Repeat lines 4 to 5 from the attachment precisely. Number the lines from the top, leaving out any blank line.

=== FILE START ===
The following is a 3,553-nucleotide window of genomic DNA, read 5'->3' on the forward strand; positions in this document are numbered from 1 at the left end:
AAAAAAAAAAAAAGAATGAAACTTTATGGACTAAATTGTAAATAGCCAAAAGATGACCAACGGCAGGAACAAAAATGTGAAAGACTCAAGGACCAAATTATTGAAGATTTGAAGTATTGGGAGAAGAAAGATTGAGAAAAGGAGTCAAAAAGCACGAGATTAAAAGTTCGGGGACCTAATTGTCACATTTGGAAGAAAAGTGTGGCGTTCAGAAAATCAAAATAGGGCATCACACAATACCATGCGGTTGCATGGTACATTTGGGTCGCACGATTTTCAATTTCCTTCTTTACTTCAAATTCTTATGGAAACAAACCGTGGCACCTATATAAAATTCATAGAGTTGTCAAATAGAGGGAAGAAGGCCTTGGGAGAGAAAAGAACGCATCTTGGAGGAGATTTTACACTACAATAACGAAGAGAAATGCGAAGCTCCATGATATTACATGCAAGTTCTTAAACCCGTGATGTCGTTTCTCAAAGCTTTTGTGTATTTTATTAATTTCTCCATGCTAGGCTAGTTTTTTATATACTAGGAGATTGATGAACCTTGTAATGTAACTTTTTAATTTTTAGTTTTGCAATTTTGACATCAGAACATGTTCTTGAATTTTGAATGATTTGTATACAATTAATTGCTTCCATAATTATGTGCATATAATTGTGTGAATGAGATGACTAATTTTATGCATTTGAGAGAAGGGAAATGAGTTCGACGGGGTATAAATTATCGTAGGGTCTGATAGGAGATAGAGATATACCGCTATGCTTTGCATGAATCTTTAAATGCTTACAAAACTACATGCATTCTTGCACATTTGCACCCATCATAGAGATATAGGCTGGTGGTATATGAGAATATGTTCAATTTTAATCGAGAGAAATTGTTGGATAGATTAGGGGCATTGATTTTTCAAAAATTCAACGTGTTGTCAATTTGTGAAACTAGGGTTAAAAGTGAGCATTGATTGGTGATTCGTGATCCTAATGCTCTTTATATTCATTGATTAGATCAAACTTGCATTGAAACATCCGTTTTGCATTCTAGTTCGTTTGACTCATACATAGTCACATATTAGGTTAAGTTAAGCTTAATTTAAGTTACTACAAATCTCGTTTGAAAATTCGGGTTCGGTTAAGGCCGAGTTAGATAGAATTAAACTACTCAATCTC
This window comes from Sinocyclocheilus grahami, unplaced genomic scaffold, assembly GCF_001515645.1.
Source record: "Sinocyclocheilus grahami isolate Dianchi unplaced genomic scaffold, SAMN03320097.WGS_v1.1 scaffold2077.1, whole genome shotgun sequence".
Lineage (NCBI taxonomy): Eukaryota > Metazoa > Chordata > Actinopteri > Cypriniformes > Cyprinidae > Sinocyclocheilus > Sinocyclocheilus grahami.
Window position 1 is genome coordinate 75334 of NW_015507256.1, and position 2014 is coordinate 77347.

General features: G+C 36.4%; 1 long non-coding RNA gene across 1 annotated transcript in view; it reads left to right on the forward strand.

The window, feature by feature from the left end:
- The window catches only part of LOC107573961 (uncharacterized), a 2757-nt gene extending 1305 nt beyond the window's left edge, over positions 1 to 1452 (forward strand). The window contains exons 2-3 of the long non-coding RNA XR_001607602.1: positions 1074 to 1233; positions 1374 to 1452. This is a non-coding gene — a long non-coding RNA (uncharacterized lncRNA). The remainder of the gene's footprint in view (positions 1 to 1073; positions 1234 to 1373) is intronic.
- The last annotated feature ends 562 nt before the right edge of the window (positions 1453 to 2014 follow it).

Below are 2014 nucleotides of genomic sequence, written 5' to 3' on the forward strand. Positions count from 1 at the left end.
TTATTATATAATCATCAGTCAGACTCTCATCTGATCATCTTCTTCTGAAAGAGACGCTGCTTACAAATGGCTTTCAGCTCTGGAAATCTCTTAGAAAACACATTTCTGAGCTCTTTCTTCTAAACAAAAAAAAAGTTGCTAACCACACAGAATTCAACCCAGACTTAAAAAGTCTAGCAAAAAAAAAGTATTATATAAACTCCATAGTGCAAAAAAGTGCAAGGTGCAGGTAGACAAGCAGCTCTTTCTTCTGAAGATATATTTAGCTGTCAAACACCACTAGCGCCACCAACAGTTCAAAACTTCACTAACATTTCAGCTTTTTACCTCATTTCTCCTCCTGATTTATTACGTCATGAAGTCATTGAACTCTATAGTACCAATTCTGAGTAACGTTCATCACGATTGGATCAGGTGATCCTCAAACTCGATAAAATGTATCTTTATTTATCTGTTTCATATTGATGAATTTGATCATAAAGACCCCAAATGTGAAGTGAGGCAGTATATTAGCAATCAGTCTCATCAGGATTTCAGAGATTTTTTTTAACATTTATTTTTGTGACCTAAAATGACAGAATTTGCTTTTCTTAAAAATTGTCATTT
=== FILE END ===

Source record: "Sinocyclocheilus grahami isolate Dianchi unplaced genomic scaffold, SAMN03320097.WGS_v1.1 scaffold2077.1, whole genome shotgun sequence".
Lineage (NCBI taxonomy): Eukaryota > Metazoa > Chordata > Actinopteri > Cypriniformes > Cyprinidae > Sinocyclocheilus > Sinocyclocheilus grahami.